The uptake, distribution and elimination of paralytic shellfish toxins in mussels and fish exposed to toxic dinoflagellates

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Original languageEnglish
Pages (from-to)82-91
Journal / PublicationAquatic Toxicology
Issue number1
Publication statusPublished - 25 Oct 2006


We exposed green-lipped mussels Perna viridis and black sea breams Acanthopagrus schlegeli to toxic dinoflagellates Alexandrium fundyense to evaluate the accumulation, distribution, transformation, and elimination of paralytic shellfish toxins (PSTs) in a controlled environmental condition. The mussels were fed A. fundyense for 7 days followed by 3 weeks of depuration, and the fish were fed toxic clams (pre-exposed to the dinoflagellates) for 5 days followed by 2 weeks of depuration. The toxin content and the compartmental distribution of PSTs were monitored throughout the experiments by high-performance liquid chromatography with post-column fluorescence derivatization (HPLC-FLD). This is the first report to assess the biokinetics of PSTs in marine fish under dietary exposure. The hepatopancreas in the mussels and the viscera in the fish accumulated most of the PSTs. Differential elimination of each toxin was observed in the mussels. The C2 toxins were eliminated rapidly in all organs; except in hepatopancreas, the more potent toxins such as GTX4, were eliminated slower during the depuration period. The relative proportions of various PSTs in the mussels changed over time, suggesting toxin-specific uptake and elimination rates, or biotransformation preferences between toxins. In the fish, the ratio of C1/C2 was 3.0 times (p <0.01) higher when compared to the clam tissues, indicating that conversion from C2 to C1 might have occurred when the toxin was transferred from the clams to the fish. In summary, species differences in uptake, distribution and elimination of PSTs were observed between mussels and fish, and this may influence trophic transfer of algal toxins in marine organisms. © 2006 Elsevier B.V. All rights reserved.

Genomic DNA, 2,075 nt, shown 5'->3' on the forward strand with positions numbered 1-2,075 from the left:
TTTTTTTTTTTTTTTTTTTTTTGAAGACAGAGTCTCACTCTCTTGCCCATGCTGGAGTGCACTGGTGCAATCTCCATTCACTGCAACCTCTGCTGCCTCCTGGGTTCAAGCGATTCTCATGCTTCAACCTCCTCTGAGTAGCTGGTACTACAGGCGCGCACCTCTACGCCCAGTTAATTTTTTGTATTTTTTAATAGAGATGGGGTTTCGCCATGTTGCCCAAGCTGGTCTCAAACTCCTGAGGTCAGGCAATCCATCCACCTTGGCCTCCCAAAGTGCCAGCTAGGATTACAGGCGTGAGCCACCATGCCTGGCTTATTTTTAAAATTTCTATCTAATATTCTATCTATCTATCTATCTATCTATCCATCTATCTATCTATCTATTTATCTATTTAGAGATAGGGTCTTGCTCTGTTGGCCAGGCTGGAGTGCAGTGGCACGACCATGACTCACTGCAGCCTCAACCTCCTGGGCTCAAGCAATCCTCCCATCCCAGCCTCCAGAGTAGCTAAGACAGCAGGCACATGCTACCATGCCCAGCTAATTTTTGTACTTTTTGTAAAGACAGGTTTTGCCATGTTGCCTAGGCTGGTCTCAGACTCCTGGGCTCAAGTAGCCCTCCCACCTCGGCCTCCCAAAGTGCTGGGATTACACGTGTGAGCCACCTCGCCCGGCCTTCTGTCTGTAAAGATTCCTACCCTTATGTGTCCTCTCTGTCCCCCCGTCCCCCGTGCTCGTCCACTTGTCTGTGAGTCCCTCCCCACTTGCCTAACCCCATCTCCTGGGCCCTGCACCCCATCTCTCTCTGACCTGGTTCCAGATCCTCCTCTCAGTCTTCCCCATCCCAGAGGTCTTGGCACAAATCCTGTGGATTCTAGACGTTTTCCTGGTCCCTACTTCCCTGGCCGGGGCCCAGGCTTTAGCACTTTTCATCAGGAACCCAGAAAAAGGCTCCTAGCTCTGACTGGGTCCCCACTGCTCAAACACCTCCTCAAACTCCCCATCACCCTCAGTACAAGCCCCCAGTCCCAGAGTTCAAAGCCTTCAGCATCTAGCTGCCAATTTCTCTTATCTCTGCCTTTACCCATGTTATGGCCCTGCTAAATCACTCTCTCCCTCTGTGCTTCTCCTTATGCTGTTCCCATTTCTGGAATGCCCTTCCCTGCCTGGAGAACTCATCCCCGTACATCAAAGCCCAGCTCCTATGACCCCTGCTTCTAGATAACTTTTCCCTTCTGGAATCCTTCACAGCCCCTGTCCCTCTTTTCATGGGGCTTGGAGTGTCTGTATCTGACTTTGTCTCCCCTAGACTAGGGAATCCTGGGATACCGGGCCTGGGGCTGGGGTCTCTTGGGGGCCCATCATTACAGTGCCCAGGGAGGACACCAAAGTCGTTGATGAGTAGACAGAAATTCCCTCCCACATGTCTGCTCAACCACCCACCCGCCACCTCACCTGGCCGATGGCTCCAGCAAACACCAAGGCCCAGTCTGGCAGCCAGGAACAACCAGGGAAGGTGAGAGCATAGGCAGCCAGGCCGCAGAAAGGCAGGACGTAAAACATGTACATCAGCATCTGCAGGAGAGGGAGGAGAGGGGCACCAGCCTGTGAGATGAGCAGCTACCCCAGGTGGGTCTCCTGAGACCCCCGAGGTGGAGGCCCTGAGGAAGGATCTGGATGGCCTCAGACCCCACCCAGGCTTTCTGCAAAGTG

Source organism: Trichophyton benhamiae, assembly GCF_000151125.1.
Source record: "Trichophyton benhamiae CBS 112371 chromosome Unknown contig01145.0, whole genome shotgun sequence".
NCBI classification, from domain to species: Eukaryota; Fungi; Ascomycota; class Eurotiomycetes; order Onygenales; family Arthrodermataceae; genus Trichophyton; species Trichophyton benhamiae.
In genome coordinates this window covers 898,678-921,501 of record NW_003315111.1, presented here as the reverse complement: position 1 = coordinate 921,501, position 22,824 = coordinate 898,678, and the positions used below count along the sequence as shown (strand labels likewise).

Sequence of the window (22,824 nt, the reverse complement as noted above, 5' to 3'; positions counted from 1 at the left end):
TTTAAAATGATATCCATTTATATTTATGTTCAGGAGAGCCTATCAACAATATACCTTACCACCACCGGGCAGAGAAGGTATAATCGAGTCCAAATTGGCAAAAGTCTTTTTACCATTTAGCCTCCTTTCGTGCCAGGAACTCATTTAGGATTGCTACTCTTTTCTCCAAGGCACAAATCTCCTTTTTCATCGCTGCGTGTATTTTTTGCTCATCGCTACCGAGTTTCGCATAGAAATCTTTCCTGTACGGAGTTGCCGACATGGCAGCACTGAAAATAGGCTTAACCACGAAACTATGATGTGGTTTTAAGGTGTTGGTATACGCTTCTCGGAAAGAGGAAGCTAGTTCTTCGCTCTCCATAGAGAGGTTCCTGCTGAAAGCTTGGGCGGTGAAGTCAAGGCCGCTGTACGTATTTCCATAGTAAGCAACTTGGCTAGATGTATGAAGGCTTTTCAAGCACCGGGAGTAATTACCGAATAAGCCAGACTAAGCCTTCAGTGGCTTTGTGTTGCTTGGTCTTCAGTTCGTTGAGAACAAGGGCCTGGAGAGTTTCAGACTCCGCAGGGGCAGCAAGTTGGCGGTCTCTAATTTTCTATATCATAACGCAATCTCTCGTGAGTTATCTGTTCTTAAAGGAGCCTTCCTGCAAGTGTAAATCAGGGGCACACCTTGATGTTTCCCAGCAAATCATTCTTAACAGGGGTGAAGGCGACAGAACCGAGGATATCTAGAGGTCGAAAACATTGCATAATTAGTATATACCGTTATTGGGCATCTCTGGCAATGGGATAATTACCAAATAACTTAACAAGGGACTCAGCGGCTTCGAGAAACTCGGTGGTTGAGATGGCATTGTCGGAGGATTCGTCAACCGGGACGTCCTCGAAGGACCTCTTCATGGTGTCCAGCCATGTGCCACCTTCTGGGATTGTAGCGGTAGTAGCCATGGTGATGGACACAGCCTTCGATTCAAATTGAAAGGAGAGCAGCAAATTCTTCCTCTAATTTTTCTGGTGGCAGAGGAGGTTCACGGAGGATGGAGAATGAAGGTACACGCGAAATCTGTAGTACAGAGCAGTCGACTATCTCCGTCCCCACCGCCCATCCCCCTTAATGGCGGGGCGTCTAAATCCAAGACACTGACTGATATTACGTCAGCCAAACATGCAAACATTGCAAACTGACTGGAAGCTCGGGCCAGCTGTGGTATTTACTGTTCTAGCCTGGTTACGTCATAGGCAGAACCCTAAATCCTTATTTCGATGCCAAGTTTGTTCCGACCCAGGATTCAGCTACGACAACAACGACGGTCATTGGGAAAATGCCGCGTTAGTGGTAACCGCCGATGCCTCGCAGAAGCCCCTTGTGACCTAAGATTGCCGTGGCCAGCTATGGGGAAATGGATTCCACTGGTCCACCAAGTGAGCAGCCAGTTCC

Research Area(s)

  • Acanthopagrus schlegeli, Alexandrium fundyense, Paralytic shellfish toxins, Perna viridis